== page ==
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Museum day for Year 12 Hungarian students

07 March 2019

On Thursday, 28th February 2019, our Year 12 Hungarian students had their yearly Museum day trip. In the morning they visited the National Museum as part of their Hungarian historical studies where they received a guided lesson about the 20-30th years of Hungary called ’the Horthy-era’. They saw the famous historical relics and treasures such as the ’Red map’ which Pál Teleki designed before the peace treaty of Trianon in 1920. They also had the opportunity to try on dresses from that era.

  • National Museum visit
  • National Museum visit
  • National Museum visit
  • National Museum visit
  • National Museum visit
  • National Museum visit

After a long walk and a nice lunch in the city they went to the National Gallery where the guide showed them famous paintings from the 19th century. They admired the magnficient pictures of Munkácsy, the ’Nagybányai-school’ and Székely Bertalan’s wonderful historical paintings.

This enjoyable cultural experience contributes greatly to their literary knowledge. Words from the students:

„I was amazed by the size of the paintings, seeing them in real life was an authentic experience.” Vanda

„My favourite part was the Mihály Munkácsy’s hall because I enjoyed the style of his paintings.” Adam

„I quite enjoyed the deep analysis of the paintings, further underlining the history and meaning of it.” Bianka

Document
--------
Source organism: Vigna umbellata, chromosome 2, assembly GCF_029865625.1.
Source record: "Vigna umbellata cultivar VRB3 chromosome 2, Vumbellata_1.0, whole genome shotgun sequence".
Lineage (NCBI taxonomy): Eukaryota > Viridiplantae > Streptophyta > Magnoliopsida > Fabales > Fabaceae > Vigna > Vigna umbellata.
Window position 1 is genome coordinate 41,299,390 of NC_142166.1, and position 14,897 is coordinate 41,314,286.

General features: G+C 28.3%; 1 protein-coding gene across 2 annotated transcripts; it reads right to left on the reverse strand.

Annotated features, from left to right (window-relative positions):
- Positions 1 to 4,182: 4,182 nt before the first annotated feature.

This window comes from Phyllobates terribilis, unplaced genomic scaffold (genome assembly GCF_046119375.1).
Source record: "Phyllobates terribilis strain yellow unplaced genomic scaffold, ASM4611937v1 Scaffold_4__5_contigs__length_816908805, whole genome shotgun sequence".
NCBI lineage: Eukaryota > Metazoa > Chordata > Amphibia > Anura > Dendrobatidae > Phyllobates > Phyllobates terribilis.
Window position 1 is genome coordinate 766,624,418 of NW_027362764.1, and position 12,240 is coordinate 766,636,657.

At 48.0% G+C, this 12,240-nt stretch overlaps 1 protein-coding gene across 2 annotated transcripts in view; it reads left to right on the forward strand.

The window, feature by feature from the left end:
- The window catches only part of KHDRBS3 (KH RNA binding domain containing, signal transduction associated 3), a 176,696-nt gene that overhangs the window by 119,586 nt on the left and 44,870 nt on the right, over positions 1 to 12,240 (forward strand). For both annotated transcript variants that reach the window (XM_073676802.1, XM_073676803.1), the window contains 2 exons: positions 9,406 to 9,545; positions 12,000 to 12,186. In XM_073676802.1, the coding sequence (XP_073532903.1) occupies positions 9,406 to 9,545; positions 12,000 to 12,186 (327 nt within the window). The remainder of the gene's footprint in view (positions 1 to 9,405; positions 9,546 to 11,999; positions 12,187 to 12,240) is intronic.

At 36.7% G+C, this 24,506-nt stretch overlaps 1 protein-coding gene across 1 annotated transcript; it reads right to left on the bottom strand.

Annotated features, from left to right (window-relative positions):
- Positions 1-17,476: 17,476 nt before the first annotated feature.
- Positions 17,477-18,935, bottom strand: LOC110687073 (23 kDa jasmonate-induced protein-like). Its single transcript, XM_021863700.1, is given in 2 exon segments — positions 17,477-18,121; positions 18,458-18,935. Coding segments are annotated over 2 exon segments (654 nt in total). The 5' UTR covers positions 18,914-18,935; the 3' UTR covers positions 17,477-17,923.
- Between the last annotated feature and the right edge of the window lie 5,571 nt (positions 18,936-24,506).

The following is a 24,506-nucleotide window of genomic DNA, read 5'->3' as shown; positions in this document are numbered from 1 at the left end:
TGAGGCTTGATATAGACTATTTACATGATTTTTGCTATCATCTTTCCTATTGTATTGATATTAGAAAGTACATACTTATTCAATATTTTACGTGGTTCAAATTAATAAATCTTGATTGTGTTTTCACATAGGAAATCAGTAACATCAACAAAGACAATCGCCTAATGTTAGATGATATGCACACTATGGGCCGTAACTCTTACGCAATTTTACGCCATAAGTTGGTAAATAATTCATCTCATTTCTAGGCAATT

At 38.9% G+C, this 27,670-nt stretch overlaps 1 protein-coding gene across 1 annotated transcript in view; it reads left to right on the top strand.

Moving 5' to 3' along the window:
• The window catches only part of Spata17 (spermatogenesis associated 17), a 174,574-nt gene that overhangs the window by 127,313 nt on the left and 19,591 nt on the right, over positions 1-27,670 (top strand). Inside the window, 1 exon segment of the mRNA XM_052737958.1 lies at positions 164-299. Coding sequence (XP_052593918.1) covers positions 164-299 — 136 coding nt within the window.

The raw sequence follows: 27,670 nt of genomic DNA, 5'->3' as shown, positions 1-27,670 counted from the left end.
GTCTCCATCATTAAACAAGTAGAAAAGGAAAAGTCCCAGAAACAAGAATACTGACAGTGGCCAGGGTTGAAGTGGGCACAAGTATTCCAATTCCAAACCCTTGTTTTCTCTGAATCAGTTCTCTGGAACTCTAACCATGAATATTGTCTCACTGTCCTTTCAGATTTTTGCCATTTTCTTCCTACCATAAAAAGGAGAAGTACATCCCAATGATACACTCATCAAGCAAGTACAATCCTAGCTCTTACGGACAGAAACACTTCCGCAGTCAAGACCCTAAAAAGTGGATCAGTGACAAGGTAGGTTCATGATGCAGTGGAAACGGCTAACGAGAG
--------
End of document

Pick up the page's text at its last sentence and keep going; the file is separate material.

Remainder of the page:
„I enjoyed the presentation we got in the museum the most because it gave a new perspective of what we have already studied in class before.” Eperke

All of them chose a painting to analyse and Eperke has chosen ’The Mourning of László Hunyadi by Viktor Madarász (1859)’: 

„The story begins as Ulrich II, Count of Celje was killed by Hunyadi’s men in 1456 but the king pardoned Hunyadi and invited him to Buda. While there Hunyadi was arrested for plotting against the king and then beheaded even though the king has promised to keep the entire Hunyadi family safe. The painting shows Hunyadi’s body with his mother and fiancé by his side. The painting conveys a sense of melancholy and desperation. The dark colours in the background are juxtaposed with the white sheet covering Hunyadi. Even the tiles on the floor in the painting are black and white to highlight the juxtaposition that brings Hunyadi to the front of the picture. At the neck of his body there is a small pool of blood connoting to the way Hunyadi perished. Another detail in the painting that is related to his way of death is the candle that cuts the body at the neck separating the two and we can also see a blood smeared sword lying on the sheet as the weapon used to kill Hunyadi. These three clues were deliberately included by the painter to join the story of Hunyadi to the painting directly. The two women kneeling on the ground are the mother and Hunyadi’s fiancé: Erzsébet Szilágyi and Mária Garai. Their faces are mostly covered in shadows, hiding their expressions but their slouched positions convey their grief. The painting is a successful representation of the tale of László Hunyadi as it shows details from the story and emotions through colour, symbolism and placement.”

Anna Piry
Head of Hungarian Department